All tricks, no treats at horror fest
This year’s edition of Sineng Pambansa, which runs until Nov. 4 at SM cinemas, is shining the spotlight on the horror genre, with a four-film lineup that includes Gil Portes’ “Hukluban,” Romy Suzara’s “Sigaw Sa Hatinggabi,” Edgardo “Boy” Vinarao’s “Bacao” and Peque Gallaga and Lore Reyes’ reboot of their 1988 cult favorite, “T’yanak” (“ang anak ni Janice,” remember?).
To our horror (no pun there), our excitement turned to headache because the lineup’s bark was worse than its bite—its storytelling style is old-school trite and musty.
In fact, other than its lecherous fertility shaman (Leo Martinez), the gorgeously photographed “Bacao”—about a sex-starved couple (Michelle Madrigal, Arnold Reyes) who has remained childless after six years of marriage—doesn’t have anything spine-tingling about it (no ghosts, dwarves, vampires, werewolves and other elementals), except its actors’ wince-inducing performances.
We aren’t sure if the comedic tone of “Sigaw Sa Hatinggabi” is intentional. It follows medium Salvacion Delavis (Regine Angeles) as she investigates the murder of a corrupt politician’s wife. The movie didn’t scare us—in fact, we were snickering over its eardrum-shattering sequences and squinting during its persistently dark chase scenes.
We were thrilled to learn that Judy Ann Santos agreed to do “T’yanak,” the “best” of the underwhelming lot—because, with the picky actress in it, this remake couldn’t be all that bad, right? Not necessarily.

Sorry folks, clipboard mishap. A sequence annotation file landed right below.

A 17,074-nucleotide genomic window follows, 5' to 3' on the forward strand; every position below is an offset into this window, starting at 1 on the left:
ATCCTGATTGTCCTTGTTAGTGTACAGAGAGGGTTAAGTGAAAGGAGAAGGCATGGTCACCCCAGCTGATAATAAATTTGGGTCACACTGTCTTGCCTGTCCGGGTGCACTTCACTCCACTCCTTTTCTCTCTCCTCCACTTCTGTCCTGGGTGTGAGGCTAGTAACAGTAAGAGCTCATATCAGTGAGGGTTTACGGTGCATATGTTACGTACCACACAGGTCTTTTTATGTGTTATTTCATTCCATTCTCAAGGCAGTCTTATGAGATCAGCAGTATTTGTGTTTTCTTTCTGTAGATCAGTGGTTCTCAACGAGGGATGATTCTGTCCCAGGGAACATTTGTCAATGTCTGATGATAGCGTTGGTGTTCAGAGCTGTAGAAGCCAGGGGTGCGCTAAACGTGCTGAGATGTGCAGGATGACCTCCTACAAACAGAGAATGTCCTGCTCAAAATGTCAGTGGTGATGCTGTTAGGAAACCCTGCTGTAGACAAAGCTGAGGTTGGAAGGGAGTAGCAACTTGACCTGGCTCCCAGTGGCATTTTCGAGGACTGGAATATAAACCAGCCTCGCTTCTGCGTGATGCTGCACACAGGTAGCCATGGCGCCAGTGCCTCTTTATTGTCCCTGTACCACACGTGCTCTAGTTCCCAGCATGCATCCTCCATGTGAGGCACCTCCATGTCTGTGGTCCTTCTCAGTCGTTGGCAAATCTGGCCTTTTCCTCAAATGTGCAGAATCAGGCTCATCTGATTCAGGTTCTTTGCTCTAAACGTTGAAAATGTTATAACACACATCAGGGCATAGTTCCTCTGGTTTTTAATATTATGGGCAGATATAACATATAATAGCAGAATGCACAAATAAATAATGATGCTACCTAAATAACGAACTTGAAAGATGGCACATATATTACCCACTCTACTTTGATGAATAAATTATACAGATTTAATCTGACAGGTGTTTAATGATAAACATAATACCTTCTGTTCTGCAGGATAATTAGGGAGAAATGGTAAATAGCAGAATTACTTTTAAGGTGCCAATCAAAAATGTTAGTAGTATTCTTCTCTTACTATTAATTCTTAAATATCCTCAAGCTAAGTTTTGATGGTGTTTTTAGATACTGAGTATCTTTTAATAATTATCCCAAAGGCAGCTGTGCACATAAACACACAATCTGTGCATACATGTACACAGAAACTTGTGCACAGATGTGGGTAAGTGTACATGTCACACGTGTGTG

With tongues firmly in cheek, Janice de Belen and Lotlot de Leon return briefly to “T’yanak” with tension-leavening cameos that boost the film’s gory-but-not-scary proceedings. As it turns out, the film is more befuddling than terrifying, and is weighed down by continuity gaffes.
To be fair, it gets off to an auspicious start, quickly establishing the details of its intriguing tale—about Julie (portrayed by Judy Ann), a childless woman who snaps out of her post-miscarriage depression after Maddie (Solenn Heussaff), the fiancée of her brother, Mark (Tom Rodriguez), finds a motherless baby in the jungle. Alas, the crying child isn’t as cuddly as he appears!
Solenn and Judy Ann turn in credible portrayals—but, they soon succumb to the production’s increasingly confounding side and back stories. Often, you’ll find yourself watching scenes that feel disparate from one another—and, its supposedly scary bits are at best stylish but sterile.
Talk about disparate and incoherent, Gil Portes’ tedious “Hukluban” takes the cake—about an immortal crone’s (Krista Miller) desperate, four-generation search for her One True Love (Kiko Matos), who will set her free from the “curse” of immortality.
Mira is wrinkled, slight and debilitated during the day, but transforms into a ravishing maiden at night. The film has a lot of shocking twists, but not enough logic to string them together.
And, like the rest of the horror fest’s entries, it has more (mind-boggling) tricks than treats!
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